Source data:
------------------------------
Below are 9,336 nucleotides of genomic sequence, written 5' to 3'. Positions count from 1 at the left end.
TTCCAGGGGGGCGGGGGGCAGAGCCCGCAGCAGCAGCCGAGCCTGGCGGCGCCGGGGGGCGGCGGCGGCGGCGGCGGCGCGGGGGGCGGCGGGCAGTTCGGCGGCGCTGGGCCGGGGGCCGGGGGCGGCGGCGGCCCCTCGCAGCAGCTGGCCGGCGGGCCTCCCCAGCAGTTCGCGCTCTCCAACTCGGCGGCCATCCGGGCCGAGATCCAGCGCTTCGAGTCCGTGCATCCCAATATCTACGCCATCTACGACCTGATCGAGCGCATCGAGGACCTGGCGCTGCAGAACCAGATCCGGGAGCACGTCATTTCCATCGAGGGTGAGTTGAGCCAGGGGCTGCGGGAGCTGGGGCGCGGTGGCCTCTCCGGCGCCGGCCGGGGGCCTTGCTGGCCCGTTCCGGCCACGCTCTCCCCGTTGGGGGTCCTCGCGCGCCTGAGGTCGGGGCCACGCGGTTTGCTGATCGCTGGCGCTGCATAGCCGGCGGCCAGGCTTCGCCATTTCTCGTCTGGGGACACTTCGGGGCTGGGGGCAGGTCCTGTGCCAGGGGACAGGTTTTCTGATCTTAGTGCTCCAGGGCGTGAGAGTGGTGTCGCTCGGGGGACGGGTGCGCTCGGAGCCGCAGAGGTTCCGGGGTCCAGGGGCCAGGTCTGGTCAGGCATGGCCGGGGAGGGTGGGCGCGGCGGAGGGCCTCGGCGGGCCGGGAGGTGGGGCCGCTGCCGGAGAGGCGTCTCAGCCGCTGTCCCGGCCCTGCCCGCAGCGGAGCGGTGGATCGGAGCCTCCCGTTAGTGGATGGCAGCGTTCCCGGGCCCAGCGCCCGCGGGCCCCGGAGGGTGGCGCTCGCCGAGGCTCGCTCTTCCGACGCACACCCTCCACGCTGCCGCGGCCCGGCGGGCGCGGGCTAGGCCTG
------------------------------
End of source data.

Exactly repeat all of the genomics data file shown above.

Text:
Below are 9,336 nucleotides of genomic sequence, written 5' to 3'. Positions count from 1 at the left end.
TTCCAGGGGGGCGGGGGGCAGAGCCCGCAGCAGCAGCCGAGCCTGGCGGCGCCGGGGGGCGGCGGCGGCGGCGGCGGCGCGGGGGGCGGCGGGCAGTTCGGCGGCGCTGGGCCGGGGGCCGGGGGCGGCGGCGGCCCCTCGCAGCAGCTGGCCGGCGGGCCTCCCCAGCAGTTCGCGCTCTCCAACTCGGCGGCCATCCGGGCCGAGATCCAGCGCTTCGAGTCCGTGCATCCCAATATCTACGCCATCTACGACCTGATCGAGCGCATCGAGGACCTGGCGCTGCAGAACCAGATCCGGGAGCACGTCATTTCCATCGAGGGTGAGTTGAGCCAGGGGCTGCGGGAGCTGGGGCGCGGTGGCCTCTCCGGCGCCGGCCGGGGGCCTTGCTGGCCCGTTCCGGCCACGCTCTCCCCGTTGGGGGTCCTCGCGCGCCTGAGGTCGGGGCCACGCGGTTTGCTGATCGCTGGCGCTGCATAGCCGGCGGCCAGGCTTCGCCATTTCTCGTCTGGGGACACTTCGGGGCTGGGGGCAGGTCCTGTGCCAGGGGACAGGTTTTCTGATCTTAGTGCTCCAGGGCGTGAGAGTGGTGTCGCTCGGGGGACGGGTGCGCTCGGAGCCGCAGAGGTTCCGGGGTCCAGGGGCCAGGTCTGGTCAGGCATGGCCGGGGAGGGTGGGCGCGGCGGAGGGCCTCGGCGGGCCGGGAGGTGGGGCCGCTGCCGGAGAGGCGTCTCAGCCGCTGTCCCGGCCCTGCCCGCAGCGGAGCGGTGGATCGGAGCCTCCCGTTAGTGGATGGCAGCGTTCCCGGGCCCAGCGCCCGCGGGCCCCGGAGGGTGGCGCTCGCCGAGGCTCGCTCTTCCGACGCACACCCTCCACGCTGCCGCGGCCCGGCGGGCGCGGGCTAGGCCTG